A Chinese house church pastor, her daughter, and her young grandson have been arrested, weeks after being accused of overstepping the country’s newly tightened religious restrictions.

Chinese officials warned Xu Shizhen in August that publicly sharing her faith puts her in violation of the government policy. It wasn’t her first run-in with authorities; five years before, her previous church was forcibly seized by officials and given to China’s official Three-Self Patriotic Movement church, according to ChinaAid.

After that, she started Zion Church. By singing, dancing, and preaching in the parks and public spaces of Xianning, Hubei province, Xu’s ministry broke the new law, which confines most faith activities to the walls of registered churches.

Last month, Xu, her daughter Xu Yuqing, and her three-year-old grandson Xu Shouwang were arrested; the two women were transferred to other facilities while the boy was held at the station. Christian advocates in China report that their exact whereabouts remain unknown.

Their detention came just two weeks after China toughened up its restrictions on religious activities.

“The new religion regulations are sweeping in scope and, if fully enforced, could mean major changes for China’s unregistered church, not only in its worship and meeting practices, but also engagement in areas such as Christian education, media, and interaction with the global church,” wrote ChinaSource president Brent Fulton.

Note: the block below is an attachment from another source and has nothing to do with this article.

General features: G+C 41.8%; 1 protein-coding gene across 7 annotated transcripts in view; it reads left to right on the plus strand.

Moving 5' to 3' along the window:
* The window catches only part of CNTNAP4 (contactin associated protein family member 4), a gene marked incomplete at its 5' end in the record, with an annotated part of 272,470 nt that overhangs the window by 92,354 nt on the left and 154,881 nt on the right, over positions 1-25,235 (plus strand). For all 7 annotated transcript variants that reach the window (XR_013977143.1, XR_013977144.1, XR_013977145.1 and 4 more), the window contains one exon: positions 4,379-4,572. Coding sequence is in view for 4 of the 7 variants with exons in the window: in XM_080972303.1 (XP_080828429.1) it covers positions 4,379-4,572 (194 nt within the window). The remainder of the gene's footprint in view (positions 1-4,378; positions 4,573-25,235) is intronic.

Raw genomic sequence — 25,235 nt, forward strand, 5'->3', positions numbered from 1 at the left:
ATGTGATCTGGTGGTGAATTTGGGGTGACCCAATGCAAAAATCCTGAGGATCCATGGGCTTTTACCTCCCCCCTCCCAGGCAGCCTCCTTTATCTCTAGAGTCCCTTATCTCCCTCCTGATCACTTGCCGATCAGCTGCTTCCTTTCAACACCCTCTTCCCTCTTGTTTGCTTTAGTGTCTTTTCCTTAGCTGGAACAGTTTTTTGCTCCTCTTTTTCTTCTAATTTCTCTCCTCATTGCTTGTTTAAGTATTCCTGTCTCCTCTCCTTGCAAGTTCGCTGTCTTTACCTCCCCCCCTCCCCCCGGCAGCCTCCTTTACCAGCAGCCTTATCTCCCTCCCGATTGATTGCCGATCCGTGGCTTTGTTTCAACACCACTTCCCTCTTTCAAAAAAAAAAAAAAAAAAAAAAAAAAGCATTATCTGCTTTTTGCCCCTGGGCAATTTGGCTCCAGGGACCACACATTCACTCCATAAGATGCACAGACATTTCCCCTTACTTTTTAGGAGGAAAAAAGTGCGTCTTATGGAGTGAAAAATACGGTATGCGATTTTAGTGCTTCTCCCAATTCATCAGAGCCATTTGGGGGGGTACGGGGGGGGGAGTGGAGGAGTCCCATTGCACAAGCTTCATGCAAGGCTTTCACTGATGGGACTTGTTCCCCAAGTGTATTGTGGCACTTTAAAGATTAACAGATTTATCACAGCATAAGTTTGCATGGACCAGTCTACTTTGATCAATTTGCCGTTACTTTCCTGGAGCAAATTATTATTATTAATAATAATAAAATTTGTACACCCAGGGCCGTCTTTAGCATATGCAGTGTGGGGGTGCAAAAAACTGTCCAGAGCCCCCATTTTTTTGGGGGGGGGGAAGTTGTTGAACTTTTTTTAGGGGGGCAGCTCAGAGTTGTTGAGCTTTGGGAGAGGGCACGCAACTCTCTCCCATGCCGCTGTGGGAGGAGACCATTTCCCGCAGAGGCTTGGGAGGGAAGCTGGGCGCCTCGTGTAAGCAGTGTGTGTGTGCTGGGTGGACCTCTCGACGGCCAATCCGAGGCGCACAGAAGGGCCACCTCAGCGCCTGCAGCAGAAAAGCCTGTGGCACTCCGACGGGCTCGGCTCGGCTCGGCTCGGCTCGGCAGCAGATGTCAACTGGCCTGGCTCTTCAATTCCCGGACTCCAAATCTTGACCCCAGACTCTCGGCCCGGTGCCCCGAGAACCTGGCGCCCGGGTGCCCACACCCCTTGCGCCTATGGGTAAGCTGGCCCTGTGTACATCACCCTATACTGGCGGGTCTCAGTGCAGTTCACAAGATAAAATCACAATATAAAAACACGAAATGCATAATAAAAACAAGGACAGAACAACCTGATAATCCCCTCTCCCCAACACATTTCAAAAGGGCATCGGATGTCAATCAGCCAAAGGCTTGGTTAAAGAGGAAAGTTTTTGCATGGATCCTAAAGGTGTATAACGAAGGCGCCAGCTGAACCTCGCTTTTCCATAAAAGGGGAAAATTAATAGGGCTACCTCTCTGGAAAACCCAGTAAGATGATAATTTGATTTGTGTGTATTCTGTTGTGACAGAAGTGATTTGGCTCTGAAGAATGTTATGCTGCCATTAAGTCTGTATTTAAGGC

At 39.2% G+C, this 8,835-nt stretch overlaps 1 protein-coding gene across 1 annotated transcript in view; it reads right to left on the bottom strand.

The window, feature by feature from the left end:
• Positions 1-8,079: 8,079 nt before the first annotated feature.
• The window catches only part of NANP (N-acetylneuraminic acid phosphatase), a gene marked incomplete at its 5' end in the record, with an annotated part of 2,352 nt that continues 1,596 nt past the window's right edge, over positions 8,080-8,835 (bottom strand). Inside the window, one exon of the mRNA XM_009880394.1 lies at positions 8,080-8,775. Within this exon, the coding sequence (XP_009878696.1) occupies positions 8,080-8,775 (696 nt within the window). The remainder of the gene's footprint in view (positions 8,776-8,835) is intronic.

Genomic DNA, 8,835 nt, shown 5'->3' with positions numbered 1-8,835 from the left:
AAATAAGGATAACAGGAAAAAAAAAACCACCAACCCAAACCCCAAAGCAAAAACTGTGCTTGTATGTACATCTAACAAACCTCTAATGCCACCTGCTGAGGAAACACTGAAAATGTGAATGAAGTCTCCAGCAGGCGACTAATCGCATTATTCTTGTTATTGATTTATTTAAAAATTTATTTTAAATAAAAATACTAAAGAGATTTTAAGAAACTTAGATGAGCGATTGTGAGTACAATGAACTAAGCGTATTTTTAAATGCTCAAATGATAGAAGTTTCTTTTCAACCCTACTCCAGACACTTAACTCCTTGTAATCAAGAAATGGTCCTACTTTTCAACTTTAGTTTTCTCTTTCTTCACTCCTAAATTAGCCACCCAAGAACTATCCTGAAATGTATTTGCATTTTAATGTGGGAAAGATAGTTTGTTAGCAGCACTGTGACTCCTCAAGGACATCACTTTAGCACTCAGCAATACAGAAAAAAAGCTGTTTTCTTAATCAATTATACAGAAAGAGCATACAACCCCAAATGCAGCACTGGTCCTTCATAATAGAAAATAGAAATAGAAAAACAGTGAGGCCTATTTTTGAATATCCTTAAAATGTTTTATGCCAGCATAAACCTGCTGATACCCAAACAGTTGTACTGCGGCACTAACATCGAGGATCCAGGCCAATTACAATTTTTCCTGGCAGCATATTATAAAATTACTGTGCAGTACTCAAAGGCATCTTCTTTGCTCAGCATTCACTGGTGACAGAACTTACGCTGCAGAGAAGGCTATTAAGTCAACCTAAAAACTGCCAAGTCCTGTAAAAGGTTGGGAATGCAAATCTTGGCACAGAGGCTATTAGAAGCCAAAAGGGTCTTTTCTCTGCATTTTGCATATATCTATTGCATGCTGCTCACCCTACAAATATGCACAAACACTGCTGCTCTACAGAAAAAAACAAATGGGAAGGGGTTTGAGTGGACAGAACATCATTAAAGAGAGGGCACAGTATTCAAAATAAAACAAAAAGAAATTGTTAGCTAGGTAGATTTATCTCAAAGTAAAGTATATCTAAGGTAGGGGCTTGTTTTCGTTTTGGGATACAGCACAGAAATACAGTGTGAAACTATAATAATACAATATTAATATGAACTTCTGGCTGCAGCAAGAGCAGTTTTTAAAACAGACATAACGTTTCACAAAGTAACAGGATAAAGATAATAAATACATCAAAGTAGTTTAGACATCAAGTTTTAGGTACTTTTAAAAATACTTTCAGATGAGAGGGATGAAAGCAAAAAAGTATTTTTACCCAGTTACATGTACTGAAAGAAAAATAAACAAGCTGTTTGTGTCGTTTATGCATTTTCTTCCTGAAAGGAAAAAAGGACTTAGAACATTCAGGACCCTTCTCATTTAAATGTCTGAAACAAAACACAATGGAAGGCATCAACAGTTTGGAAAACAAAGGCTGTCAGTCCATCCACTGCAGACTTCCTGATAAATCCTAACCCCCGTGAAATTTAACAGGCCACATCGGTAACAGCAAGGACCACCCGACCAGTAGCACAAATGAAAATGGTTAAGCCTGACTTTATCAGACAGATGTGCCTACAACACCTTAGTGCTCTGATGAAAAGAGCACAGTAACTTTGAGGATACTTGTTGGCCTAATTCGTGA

“Yet the nature of these activities and, indeed, of much religious practice throughout China, makes enforcement extremely problematic.”

It appears enforcement, at least in Xu’s Xianan district of Xianning, is going to be strict. The regulations—which include prohibitions against publishing religious materials without approval, accepting donations without approval, or renting space an unregistered church—don’t even officially go into effect until February 2018.

Other provinces have been coming down especially hard on religious education for children. In Zhejiang province—where hundreds of crosses were torn off churches over the past several years—elementary and middle school children weren’t allowed to attend church or Sunday school this summer.

In Wenzhou, a coastal city in Zhejiang province nicknamed “China’s Jerusalem,” officials warned more than 100 churches to keep their teens home from summer camps or Sunday schools.

North of Zhejiang, officials in Henan province also forbid church summer camps, claiming the hot summer temperatures would be unhealthy for youth.

China’s young Christians drew international attention over the summer when two were killed by ISIS in Pakistan. Meng Li Si, 26, and Li Xinheng, 24, were teaching in a private school in Quetta when they were kidnapped and murdered.

Their deaths prompted scrutiny from both China and Pakistan, where interior minister Chaundhry Nisar called for a tightening of the process that issues visas to Chinese nationals.

Meng and Li were in Pakistan on business visas, two among the thousands of Chinese sent west to help build infrastructure and trade routes as part of China’s “One Belt, One Road” trade push. The initiative has already been identified by China’s Christians—who want to send out thousands of missionaries—as a natural avenue for the gospel.